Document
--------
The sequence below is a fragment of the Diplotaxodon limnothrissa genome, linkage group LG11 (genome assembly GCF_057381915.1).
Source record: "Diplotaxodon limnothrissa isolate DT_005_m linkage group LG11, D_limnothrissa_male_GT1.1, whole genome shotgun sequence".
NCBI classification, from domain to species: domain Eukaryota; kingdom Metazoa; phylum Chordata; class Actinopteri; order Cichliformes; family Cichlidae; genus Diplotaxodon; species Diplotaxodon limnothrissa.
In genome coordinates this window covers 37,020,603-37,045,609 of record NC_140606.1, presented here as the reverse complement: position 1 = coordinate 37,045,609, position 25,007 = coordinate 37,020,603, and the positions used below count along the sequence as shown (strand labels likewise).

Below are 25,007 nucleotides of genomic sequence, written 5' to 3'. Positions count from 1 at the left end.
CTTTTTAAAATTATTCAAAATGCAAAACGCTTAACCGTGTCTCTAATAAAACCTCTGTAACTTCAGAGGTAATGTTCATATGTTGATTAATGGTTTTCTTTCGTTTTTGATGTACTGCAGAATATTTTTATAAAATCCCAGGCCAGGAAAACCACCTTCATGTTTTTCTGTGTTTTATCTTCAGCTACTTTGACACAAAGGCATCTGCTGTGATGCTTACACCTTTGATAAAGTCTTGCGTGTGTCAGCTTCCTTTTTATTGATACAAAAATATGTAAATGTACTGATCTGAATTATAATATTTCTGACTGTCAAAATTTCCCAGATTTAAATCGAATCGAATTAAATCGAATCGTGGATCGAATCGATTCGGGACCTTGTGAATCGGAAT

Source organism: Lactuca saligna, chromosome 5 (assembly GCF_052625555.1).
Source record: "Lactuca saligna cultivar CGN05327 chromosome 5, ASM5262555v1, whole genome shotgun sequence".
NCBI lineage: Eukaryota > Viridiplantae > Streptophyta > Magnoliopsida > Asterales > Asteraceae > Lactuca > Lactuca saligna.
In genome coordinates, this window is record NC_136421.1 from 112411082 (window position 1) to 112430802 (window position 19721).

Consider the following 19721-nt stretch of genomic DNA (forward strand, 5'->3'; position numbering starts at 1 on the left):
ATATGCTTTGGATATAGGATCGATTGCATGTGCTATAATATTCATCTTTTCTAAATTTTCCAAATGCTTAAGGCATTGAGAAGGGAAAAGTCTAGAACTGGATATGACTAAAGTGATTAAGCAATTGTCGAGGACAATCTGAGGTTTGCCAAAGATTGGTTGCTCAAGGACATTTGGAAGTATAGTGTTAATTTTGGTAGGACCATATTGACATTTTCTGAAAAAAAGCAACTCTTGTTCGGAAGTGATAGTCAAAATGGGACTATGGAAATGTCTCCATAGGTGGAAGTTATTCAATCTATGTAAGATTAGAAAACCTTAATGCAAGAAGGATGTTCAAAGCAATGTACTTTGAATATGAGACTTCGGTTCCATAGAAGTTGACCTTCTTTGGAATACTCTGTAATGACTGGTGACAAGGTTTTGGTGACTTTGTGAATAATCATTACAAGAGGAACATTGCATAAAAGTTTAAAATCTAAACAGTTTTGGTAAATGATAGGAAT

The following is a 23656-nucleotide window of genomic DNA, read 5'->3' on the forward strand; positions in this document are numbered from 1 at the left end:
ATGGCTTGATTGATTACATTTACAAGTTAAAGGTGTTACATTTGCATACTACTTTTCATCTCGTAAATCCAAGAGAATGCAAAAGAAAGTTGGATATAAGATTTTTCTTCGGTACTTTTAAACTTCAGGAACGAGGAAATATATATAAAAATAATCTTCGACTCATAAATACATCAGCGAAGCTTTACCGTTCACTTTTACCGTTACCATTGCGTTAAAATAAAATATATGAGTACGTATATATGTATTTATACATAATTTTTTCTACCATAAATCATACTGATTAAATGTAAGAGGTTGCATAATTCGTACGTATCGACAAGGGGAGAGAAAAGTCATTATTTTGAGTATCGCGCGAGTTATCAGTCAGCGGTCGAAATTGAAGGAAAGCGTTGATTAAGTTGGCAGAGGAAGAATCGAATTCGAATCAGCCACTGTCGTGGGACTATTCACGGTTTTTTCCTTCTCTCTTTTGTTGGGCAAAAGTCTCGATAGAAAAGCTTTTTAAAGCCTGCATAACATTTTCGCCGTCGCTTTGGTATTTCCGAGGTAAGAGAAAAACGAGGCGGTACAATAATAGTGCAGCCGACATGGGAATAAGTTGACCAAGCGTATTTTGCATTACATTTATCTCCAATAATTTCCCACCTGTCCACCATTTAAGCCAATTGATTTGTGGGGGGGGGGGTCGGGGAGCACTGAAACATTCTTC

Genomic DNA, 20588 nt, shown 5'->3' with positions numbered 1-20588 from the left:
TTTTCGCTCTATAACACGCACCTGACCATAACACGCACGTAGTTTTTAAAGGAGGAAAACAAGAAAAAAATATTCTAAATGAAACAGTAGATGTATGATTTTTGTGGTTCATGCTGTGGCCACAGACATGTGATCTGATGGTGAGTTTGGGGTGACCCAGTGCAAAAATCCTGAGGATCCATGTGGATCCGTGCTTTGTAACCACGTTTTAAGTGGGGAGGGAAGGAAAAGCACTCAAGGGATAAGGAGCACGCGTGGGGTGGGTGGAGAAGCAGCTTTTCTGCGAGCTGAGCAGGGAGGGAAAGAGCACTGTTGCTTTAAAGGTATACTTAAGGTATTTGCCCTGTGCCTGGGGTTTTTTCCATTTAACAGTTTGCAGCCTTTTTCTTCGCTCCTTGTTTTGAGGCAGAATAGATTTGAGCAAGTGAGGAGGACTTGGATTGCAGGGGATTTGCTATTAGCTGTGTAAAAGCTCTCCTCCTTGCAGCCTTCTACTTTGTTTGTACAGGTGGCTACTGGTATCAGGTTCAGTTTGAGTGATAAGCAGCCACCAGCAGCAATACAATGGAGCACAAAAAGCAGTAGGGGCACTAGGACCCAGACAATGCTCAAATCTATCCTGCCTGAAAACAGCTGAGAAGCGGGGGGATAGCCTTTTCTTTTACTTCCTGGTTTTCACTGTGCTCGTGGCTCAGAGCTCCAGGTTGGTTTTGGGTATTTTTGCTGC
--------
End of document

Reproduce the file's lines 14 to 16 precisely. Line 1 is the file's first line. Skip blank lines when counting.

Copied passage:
ATGGCTTGATTGATTACATTTACAAGTTAAAGGTGTTACATTTGCATACTACTTTTCATCTCGTAAATCCAAGAGAATGCAAAAGAAAGTTGGATATAAGATTTTTCTTCGGTACTTTTAAACTTCAGGAACGAGGAAATATATATAAAAATAATCTTCGACTCATAAATACATCAGCGAAGCTTTACCGTTCACTTTTACCGTTACCATTGCGTTAAAATAAAATATATGAGTACGTATATATGTATTTATACATAATTTTTTCTACCATAAATCATACTGATTAAATGTAAGAGGTTGCATAATTCGTACGTATCGACAAGGGGAGAGAAAAGTCATTATTTTGAGTATCGCGCGAGTTATCAGTCAGCGGTCGAAATTGAAGGAAAGCGTTGATTAAGTTGGCAGAGGAAGAATCGAATTCGAATCAGCCACTGTCGTGGGACTATTCACGGTTTTTTCCTTCTCTCTTTTGTTGGGCAAAAGTCTCGATAGAAAAGCTTTTTAAAGCCTGCATAACATTTTCGCCGTCGCTTTGGTATTTCCGAGGTAAGAGAAAAACGAGGCGGTACAATAATAGTGCAGCCGACATGGGAATAAGTTGACCAAGCGTATTTTGCATTACATTTATCTCCAATAATTTCCCACCTGTCCACCATTTAAGCCAATTGATTTGTGGGGGGGGGGGTCGGGGAGCACTGAAACATTCTTC

Genomic DNA, 20588 nt, shown 5'->3' with positions numbered 1-20588 from the left:
TTTTCGCTCTATAACACGCACCTGACCATAACACGCACGTAGTTTTTAAAGGAGGAAAACAAGAAAAAAATATTCTAAATGAAACAGTAGATGTATGATTTTTGTGGTTCATGCTGTGGCCACAGACATGTGATCTGATGGTGAGTTTGGGGTGACCCAGTGCAAAAATCCTGAGGATCCATGTGGATCCGTGCTTTGTAACCACGTTTTAAGTGGGGAGGGAAGGAAAAGCACTCAAGGGATAAGGAGCACGCGTGGGGTGGGTGGAGAAGCAGCTTTTCTGCGAGCTGAGCAGGGAGGGAAAGAGCACTGTTGCTTTAAAGGTATACTTAAGGTATTTGCCCTGTGCCTGGGGTTTTTTCCATTTAACAGTTTGCAGCCTTTTTCTTCGCTCCTTGTTTTGAGGCAGAATAGATTTGAGCAAGTGAGGAGGACTTGGATTGCAGGGGATTTGCTATTAGCTGTGTAAAAGCTCTCCTCCTTGCAGCCTTCTACTTTGTTTGTACAGGTGGCTACTGGTATCAGGTTCAGTTTGAGTGATAAGCAGCCACCAGCAGCAATACAATGGAGCACAAAAAGCAGTAGGGGCACTAGGACCCAGACAATGCTCAAATCTATCCTGCCTGAAAACAGCTGAGAAGCGGGGGGATAGCCTTTTCTTTTACTTCCTGGTTTTCACTGTGCTCGTGGCTCAGAGCTCCAGGTTGGTTTTGGGTATTTTTGCTGC